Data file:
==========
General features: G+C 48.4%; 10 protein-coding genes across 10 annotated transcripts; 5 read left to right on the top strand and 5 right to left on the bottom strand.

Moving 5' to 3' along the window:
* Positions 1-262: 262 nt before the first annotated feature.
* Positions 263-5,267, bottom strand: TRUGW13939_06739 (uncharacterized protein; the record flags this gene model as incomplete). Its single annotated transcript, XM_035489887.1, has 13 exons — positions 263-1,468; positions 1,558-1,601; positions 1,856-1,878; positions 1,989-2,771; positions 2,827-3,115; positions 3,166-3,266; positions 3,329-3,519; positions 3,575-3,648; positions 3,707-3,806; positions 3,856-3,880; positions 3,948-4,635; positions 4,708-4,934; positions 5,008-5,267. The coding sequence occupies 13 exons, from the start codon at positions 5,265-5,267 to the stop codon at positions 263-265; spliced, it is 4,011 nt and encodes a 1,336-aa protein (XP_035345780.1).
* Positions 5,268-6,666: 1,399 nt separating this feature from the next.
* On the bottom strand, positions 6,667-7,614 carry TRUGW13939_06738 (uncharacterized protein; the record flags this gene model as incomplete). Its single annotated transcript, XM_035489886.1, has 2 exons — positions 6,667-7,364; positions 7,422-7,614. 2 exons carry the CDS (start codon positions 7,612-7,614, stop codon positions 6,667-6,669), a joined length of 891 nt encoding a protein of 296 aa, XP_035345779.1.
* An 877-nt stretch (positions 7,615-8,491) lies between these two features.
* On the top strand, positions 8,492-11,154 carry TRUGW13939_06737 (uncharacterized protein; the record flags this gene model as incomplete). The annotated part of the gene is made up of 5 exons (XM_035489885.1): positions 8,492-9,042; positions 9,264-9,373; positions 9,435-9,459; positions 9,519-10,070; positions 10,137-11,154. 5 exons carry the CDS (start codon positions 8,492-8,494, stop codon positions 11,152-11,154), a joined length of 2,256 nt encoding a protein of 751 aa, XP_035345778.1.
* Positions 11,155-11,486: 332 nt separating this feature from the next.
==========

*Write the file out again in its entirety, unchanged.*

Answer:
General features: G+C 48.4%; 10 protein-coding genes across 10 annotated transcripts; 5 read left to right on the top strand and 5 right to left on the bottom strand.

Moving 5' to 3' along the window:
* Positions 1-262: 262 nt before the first annotated feature.
* Positions 263-5,267, bottom strand: TRUGW13939_06739 (uncharacterized protein; the record flags this gene model as incomplete). Its single annotated transcript, XM_035489887.1, has 13 exons — positions 263-1,468; positions 1,558-1,601; positions 1,856-1,878; positions 1,989-2,771; positions 2,827-3,115; positions 3,166-3,266; positions 3,329-3,519; positions 3,575-3,648; positions 3,707-3,806; positions 3,856-3,880; positions 3,948-4,635; positions 4,708-4,934; positions 5,008-5,267. The coding sequence occupies 13 exons, from the start codon at positions 5,265-5,267 to the stop codon at positions 263-265; spliced, it is 4,011 nt and encodes a 1,336-aa protein (XP_035345780.1).
* Positions 5,268-6,666: 1,399 nt separating this feature from the next.
* On the bottom strand, positions 6,667-7,614 carry TRUGW13939_06738 (uncharacterized protein; the record flags this gene model as incomplete). Its single annotated transcript, XM_035489886.1, has 2 exons — positions 6,667-7,364; positions 7,422-7,614. 2 exons carry the CDS (start codon positions 7,612-7,614, stop codon positions 6,667-6,669), a joined length of 891 nt encoding a protein of 296 aa, XP_035345779.1.
* An 877-nt stretch (positions 7,615-8,491) lies between these two features.
* On the top strand, positions 8,492-11,154 carry TRUGW13939_06737 (uncharacterized protein; the record flags this gene model as incomplete). The annotated part of the gene is made up of 5 exons (XM_035489885.1): positions 8,492-9,042; positions 9,264-9,373; positions 9,435-9,459; positions 9,519-10,070; positions 10,137-11,154. 5 exons carry the CDS (start codon positions 8,492-8,494, stop codon positions 11,152-11,154), a joined length of 2,256 nt encoding a protein of 751 aa, XP_035345778.1.
* Positions 11,155-11,486: 332 nt separating this feature from the next.